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Re: [css3-values] Invalid URI and IRI

From: Simon Sapin <simon.sapin@kozea.fr>
Date: Thu, 17 May 2012 16:26:34 +0200
Message-ID: <4FB50A9A.6000803@kozea.fr>
To: Julian Reschke <julian.reschke@gmx.de>
CC: www-style list <www-style@w3.org>
Le 17/05/2012 12:37, Julian Reschke a écrit :
> On 2012-05-17 12:12, Simon Sapin wrote:
>> RFC 3986 (the latest on URIs) only uses a subset of ASCII characters.
>> Everything else is invalid/illegal, including all characters above U+007F.
> ...because characters above U+007F are not ASCII characters.

Yes of course. I only wanted to point out that it is easy for authors to 
write something that is not valid according to RFC 3986.

> Also, my understanding is that HTML5 doesn't make anything valid that is
> invalid as IRI.

If I read correctly, compared to URIs, IRIs "only" add non-private 
non-ASCII codepoints to the list of unreserved characters. In HTML5 on 
the other hand, every codepoint that is not reserved or '%' is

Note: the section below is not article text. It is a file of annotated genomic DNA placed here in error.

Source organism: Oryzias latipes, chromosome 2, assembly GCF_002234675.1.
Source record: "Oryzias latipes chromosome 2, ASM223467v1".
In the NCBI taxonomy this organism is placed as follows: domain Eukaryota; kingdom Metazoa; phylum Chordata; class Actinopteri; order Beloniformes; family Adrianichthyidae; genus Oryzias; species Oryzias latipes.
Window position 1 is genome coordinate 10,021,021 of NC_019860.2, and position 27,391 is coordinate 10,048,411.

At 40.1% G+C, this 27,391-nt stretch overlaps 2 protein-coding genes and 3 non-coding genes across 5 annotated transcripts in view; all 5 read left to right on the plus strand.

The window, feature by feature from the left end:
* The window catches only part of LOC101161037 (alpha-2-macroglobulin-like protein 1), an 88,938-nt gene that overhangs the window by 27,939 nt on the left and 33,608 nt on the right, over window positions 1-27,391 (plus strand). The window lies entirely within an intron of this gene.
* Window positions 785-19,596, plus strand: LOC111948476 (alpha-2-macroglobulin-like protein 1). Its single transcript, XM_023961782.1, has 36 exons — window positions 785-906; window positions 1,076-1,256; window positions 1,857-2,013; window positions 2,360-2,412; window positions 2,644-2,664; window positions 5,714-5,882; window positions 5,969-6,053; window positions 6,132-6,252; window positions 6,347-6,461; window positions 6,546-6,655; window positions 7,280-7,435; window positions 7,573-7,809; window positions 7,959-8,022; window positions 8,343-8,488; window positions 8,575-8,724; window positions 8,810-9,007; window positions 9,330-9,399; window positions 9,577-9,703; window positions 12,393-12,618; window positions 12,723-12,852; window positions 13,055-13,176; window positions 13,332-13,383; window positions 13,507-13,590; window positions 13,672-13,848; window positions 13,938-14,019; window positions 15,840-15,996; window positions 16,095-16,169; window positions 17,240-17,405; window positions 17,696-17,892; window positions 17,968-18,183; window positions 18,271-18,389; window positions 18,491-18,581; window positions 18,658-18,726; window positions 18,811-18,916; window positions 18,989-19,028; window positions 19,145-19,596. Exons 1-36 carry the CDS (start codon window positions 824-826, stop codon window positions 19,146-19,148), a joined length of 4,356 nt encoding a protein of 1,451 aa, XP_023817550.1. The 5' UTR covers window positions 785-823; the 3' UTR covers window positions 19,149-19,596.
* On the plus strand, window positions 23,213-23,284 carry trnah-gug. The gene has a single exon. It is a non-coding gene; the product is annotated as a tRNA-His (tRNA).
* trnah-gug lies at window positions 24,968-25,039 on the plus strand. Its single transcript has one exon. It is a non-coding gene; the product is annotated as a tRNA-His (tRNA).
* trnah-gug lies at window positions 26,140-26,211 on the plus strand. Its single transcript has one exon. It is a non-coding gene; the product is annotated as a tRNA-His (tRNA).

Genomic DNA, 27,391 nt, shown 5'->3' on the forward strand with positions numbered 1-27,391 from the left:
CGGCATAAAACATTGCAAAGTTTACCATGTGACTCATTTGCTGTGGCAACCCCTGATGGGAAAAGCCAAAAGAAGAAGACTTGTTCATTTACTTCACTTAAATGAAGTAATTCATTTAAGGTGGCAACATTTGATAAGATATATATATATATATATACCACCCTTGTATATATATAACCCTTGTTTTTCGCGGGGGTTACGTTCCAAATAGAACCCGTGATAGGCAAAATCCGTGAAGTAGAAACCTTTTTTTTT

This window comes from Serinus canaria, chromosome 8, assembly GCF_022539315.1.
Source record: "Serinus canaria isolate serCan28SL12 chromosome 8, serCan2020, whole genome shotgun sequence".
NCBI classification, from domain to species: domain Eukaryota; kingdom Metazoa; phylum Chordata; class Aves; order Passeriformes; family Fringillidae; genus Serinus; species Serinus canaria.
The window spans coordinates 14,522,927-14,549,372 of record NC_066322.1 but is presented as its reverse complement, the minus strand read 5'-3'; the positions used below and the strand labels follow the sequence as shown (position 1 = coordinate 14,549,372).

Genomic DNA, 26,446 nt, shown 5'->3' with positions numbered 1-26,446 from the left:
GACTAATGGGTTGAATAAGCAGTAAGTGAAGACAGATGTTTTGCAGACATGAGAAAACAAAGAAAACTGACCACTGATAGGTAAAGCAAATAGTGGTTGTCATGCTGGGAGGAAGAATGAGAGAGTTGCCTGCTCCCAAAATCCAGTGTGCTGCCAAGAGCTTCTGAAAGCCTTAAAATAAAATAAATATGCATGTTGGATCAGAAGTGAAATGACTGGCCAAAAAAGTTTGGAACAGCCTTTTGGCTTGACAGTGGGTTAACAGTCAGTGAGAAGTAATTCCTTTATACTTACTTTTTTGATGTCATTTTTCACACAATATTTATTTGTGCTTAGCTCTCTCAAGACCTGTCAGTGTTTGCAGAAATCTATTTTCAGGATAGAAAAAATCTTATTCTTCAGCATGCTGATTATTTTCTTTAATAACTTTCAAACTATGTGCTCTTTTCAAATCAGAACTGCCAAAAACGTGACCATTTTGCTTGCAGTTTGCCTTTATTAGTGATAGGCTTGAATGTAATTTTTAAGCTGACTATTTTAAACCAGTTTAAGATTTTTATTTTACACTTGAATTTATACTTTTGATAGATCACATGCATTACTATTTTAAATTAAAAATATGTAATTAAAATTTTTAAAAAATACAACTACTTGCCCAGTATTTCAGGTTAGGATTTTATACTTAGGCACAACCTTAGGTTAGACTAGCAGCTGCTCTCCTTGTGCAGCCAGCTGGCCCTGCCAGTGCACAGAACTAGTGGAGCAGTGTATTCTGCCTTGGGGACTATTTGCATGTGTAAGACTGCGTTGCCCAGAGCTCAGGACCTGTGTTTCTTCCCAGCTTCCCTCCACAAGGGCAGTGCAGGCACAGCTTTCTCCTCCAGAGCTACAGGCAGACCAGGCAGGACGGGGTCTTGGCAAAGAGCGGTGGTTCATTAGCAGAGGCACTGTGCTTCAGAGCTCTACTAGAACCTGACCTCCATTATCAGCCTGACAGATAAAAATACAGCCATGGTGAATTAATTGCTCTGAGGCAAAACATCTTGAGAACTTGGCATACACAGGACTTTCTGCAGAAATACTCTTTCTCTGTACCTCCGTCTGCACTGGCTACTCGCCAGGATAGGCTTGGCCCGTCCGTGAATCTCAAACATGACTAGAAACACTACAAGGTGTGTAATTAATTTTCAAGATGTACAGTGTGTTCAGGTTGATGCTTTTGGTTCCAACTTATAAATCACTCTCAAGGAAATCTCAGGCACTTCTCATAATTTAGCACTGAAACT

unreserved. For example '>' is valid in the later but not in the former.


>> For defining the<url>  type, both css21 and css3-values have a reference
>> to RFC 3986. Do we really want to be that restrictive? In CSS syntax,
>> this declaration parses with a valid URI token. Should the URI inside be
>> invalid?
>> list-style-image: url("Hello<世界>.png");
> What do implementations do with it?

Simpler test case:

<div style="background: url('>é')">

In both Firefox 12 and Chrome 18, an HTTP request is sent to %3E%C3%A9
That is, a string that is invalid in RFC 3987 ('>' is not allowed) is 
accepted as valid and handled according to RFC 3987 (UTF-8 then %-encoding)

Other test case: url('%é') is turned to %%C3%A9 without a warning by the 
browser, but is refused by the server with 400 Bad Request. (Both forms 
are invalid, either as an IRI or URI.)

>> I suggest we relax the syntax and do something like HTML5. Maybe mention
>> IRIs and their conversion to URIs.
> I recommend to stick with the relevant specs, such as either URI or IRI.

I’m fine with that, as long as it is explicit in a spec.

>> 3. Make sure that all Unicode strings are parsable/valid. (I don’t know
>> if this is doable *or* a good idea.)
> Making something valid which is invalid "even" in HTML5 doesn't seem
> like a good idea to me.

Yes indeed.

Simon Sapin
Received on Thursday, 17 May 2012 14:27:10 UTC

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